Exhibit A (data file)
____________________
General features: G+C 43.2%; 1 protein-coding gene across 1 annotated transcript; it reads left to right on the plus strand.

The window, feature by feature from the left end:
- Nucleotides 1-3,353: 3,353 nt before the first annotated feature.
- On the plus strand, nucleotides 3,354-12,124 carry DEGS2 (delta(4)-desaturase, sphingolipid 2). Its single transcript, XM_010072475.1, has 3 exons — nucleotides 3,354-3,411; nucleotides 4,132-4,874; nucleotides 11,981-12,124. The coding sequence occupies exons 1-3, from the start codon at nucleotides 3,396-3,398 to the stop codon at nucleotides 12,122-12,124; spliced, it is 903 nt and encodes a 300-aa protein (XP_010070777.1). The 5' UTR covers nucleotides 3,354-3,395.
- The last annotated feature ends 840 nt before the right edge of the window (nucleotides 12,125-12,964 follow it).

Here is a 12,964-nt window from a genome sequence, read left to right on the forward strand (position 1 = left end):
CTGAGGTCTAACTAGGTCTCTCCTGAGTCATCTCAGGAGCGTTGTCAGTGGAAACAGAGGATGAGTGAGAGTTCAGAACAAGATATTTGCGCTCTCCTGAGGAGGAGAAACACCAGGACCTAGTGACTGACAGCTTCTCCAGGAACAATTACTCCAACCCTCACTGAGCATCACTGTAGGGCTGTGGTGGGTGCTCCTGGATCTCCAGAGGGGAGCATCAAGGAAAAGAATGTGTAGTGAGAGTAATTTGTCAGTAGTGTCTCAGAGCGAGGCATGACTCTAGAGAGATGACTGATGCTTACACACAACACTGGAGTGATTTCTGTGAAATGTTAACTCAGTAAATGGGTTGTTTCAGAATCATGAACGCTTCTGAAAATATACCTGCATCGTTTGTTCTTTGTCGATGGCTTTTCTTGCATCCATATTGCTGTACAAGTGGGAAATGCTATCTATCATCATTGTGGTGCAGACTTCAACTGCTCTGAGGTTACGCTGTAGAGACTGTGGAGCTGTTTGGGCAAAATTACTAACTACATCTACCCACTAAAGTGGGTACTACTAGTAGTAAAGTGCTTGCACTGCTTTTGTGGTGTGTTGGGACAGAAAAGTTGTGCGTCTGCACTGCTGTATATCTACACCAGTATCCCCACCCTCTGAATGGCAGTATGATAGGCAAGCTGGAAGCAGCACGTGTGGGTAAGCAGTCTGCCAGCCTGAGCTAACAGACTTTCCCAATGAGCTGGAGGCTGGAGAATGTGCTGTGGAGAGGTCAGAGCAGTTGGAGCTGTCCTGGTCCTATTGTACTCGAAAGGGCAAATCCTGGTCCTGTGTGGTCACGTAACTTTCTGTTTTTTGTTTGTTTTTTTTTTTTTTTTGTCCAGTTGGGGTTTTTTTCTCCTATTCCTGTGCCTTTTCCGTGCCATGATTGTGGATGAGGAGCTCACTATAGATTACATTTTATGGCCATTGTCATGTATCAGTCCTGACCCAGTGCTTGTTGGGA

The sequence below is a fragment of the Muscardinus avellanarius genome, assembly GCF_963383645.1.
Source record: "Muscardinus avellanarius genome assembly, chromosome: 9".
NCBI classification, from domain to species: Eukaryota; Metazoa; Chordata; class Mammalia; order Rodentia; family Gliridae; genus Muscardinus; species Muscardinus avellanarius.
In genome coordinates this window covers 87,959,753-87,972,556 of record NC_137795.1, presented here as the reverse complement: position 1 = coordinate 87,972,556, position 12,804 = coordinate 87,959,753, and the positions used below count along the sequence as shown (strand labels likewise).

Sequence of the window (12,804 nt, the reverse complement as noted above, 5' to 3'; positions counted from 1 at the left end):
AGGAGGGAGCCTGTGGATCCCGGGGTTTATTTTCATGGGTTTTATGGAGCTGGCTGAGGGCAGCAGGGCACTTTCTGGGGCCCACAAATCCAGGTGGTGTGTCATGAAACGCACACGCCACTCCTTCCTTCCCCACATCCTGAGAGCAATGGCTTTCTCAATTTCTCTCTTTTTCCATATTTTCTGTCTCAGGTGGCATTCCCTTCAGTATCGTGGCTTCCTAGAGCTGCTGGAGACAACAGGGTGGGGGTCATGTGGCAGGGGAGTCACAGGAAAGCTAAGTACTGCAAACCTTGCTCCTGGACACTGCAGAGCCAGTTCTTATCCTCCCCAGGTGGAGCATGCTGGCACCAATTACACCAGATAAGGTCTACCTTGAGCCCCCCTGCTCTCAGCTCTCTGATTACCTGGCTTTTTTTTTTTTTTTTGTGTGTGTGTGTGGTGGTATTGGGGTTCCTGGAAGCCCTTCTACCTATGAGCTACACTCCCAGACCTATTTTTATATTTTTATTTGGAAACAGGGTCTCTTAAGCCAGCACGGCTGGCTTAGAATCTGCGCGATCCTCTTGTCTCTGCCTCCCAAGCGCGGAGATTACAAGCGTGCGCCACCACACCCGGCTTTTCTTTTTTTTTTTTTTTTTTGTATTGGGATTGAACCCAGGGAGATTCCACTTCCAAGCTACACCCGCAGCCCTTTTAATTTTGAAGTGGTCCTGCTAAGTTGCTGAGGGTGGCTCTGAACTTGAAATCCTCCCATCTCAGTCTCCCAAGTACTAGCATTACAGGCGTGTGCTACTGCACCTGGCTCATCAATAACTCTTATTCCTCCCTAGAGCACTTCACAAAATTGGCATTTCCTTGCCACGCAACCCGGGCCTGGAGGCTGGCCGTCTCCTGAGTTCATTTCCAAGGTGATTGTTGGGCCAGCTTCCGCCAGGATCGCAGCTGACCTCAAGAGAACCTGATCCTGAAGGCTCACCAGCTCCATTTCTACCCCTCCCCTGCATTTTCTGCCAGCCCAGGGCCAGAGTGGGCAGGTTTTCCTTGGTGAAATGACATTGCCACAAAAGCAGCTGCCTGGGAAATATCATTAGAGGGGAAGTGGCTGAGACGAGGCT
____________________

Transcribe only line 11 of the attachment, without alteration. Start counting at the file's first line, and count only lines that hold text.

In genome coordinates this window covers 87,959,753-87,972,556 of record NC_137795.1, presented here as the reverse complement: position 1 = coordinate 87,972,556, position 12,804 = coordinate 87,959,753, and the positions used below count along the sequence as shown (strand labels likewise).